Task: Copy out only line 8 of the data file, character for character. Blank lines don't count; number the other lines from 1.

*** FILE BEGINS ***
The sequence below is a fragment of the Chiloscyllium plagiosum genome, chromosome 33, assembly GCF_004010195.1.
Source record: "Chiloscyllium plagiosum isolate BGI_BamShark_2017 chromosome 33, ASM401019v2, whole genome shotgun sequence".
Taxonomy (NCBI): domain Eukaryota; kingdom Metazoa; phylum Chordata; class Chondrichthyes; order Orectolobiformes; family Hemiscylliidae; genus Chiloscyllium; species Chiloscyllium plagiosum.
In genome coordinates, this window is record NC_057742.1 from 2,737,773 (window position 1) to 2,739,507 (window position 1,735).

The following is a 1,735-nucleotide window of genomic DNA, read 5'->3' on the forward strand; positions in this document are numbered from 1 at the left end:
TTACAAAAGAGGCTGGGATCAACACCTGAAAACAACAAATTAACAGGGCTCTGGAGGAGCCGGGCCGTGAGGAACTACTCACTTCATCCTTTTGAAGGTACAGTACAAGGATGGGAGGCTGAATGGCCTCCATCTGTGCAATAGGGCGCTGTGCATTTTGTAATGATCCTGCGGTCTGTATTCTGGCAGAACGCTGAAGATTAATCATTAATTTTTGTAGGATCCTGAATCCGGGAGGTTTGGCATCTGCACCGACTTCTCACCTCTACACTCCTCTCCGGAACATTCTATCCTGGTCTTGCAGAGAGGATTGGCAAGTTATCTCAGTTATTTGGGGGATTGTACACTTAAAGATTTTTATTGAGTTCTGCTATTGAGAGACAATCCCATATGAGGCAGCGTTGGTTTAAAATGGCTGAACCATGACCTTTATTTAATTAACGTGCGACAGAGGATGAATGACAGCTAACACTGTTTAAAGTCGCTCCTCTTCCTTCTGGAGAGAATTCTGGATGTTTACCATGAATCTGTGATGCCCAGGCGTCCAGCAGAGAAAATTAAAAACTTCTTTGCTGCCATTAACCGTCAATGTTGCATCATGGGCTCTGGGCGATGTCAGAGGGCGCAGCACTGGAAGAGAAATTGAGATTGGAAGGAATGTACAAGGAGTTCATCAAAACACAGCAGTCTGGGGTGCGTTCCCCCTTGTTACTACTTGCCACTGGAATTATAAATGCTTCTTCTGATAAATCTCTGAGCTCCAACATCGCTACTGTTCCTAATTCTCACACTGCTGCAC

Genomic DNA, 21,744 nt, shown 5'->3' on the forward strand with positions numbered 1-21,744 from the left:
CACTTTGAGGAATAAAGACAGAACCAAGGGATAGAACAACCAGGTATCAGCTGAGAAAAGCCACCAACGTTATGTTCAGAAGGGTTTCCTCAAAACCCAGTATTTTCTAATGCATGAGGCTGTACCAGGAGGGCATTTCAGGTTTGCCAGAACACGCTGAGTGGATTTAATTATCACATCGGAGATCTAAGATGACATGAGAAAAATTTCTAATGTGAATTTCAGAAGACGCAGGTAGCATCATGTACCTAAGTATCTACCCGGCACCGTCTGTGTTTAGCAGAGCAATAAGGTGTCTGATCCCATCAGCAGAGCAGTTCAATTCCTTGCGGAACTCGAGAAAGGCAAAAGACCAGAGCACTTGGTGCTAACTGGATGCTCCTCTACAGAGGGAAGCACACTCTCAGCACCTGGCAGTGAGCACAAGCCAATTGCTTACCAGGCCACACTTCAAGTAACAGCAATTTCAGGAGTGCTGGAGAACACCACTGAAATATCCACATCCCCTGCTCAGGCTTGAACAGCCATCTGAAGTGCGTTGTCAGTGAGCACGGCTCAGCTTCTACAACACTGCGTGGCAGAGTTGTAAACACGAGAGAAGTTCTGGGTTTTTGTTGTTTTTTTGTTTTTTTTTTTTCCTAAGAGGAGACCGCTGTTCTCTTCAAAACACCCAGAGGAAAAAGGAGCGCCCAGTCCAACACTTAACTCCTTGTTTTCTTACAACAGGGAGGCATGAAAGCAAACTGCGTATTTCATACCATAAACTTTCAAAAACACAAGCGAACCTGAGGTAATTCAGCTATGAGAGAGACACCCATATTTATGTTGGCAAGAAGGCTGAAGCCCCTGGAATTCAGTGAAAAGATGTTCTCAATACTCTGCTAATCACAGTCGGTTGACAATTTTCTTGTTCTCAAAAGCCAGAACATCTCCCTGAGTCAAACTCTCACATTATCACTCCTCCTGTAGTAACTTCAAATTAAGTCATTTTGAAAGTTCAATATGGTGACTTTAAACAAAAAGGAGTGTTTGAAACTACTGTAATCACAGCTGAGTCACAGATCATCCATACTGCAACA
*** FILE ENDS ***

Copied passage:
CACTTTGAGGAATAAAGACAGAACCAAGGGATAGAACAACCAGGTATCAGCTGAGAAAAGCCACCAACGTTATGTTCAGAAGGGTTTCCTCAAAACCCAGTATTTTCTAATGCATGAGGCTGTACCAGGAGGGCATTTCAGGTTTGCCAGAACACGCTGAGTGGATTTAATTATCACATCGGAGATCTAAGATGACATGAGAAAAATTTCTAATGTGAATTTCAGAAGACGCAGGTAGCATCATGTACCTAAGTATCTACCCGGCACCGTCTGTGTTTAGCAGAGCAATAAGGTGTCTGATCCCATCAGCAGAGCAGTTCAATTCCTTGCGGAACTCGAGAAAGGCAAAAGACCAGAGCACTTGGTGCTAACTGGATGCTCCTCTACAGAGGGAAGCACACTCTCAGCACCTGGCAGTGAGCACAAGCCAATTGCTTACCAGGCCACACTTCAAGTAACAGCAATTTCAGGAGTGCTGGAGAACACCACTGAAATATCCACATCCCCTGCTCAGGCTTGAACAGCCATCTGAAGTGCGTTGTCAGTGAGCACGGCTCAGCTTCTACAACACTGCGTGGCAGAGTTGTAAACACGAGAGAAGTTCTGGGTTTTTGTTGTTTTTTTGTTTTTTTTTTTTCCTAAGAGGAGACCGCTGTTCTCTTCAAAACACCCAGAGGAAAAAGGAGCGCCCAGTCCAACACTTAACTCCTTGTTTTCTTACAACAGGGAGGCATGAAAGCAAACTGCGTATTTCATACCATAAACTTTCAAAAACACAAGCGAACCTGAGGTAATTCAGCTATGAGAGAGACACCCATATTTATGTTGGCAAGAAGGCTGAAGCCCCTGGAATTCAGTGAAAAGATGTTCTCAATACTCTGCTAATCACAGTCGGTTGACAATTTTCTTGTTCTCAAAAGCCAGAACATCTCCCTGAGTCAAACTCTCACATTATCACTCCTCCTGTAGTAACTTCAAATTAAGTCATTTTGAAAGTTCAATATGGTGACTTTAAACAAAAAGGAGTGTTTGAAACTACTGTAATCACAGCTGAGTCACAGATCATCCATACTGCAACA